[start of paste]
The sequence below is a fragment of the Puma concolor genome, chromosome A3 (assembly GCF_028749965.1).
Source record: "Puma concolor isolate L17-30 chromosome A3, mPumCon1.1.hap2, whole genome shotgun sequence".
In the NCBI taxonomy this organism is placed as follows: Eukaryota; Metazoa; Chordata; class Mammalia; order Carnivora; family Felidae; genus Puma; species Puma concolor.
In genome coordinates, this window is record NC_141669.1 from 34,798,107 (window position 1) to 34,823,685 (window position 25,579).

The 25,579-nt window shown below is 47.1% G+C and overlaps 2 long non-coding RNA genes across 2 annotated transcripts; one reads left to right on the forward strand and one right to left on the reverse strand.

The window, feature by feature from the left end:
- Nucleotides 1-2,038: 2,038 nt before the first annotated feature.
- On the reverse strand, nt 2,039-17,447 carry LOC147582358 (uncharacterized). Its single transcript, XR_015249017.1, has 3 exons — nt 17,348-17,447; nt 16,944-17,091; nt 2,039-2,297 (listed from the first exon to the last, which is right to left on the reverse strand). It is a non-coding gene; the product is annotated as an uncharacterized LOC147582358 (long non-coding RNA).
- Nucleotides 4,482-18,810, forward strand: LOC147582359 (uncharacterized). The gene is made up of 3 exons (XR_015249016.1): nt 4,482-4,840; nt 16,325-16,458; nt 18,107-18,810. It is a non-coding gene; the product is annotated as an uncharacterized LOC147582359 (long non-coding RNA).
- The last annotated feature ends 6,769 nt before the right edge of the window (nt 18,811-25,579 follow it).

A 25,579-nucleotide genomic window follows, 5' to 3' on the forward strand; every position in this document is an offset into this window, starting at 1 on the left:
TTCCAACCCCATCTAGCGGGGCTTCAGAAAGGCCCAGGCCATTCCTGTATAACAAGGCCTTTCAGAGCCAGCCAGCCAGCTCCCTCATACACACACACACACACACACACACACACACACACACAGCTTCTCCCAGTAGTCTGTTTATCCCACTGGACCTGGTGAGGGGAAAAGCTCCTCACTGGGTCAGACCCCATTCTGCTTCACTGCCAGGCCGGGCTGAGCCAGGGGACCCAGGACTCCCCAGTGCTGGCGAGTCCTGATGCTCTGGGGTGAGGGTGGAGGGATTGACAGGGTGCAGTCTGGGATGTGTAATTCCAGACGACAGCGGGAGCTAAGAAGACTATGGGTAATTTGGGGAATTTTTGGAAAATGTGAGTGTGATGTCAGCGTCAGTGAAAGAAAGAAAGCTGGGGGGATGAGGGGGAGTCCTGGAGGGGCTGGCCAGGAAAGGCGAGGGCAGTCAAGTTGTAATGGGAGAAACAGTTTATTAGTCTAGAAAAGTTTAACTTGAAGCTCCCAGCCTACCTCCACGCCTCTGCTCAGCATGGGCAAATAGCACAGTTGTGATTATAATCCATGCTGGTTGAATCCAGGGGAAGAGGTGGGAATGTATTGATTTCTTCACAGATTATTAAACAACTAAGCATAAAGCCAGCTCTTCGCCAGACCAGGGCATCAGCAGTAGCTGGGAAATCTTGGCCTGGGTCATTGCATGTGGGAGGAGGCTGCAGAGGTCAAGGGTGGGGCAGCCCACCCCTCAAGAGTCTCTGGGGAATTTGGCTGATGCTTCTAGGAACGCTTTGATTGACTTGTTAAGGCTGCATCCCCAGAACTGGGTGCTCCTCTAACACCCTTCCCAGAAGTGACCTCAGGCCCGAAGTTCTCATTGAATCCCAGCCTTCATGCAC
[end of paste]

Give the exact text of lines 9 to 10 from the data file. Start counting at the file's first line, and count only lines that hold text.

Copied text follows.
- Nucleotides 4,482-18,810, forward strand: LOC147582359 (uncharacterized). The gene is made up of 3 exons (XR_015249016.1): nt 4,482-4,840; nt 16,325-16,458; nt 18,107-18,810. It is a non-coding gene; the product is annotated as an uncharacterized LOC147582359 (long non-coding RNA).
- The last annotated feature ends 6,769 nt before the right edge of the window (nt 18,811-25,579 follow it).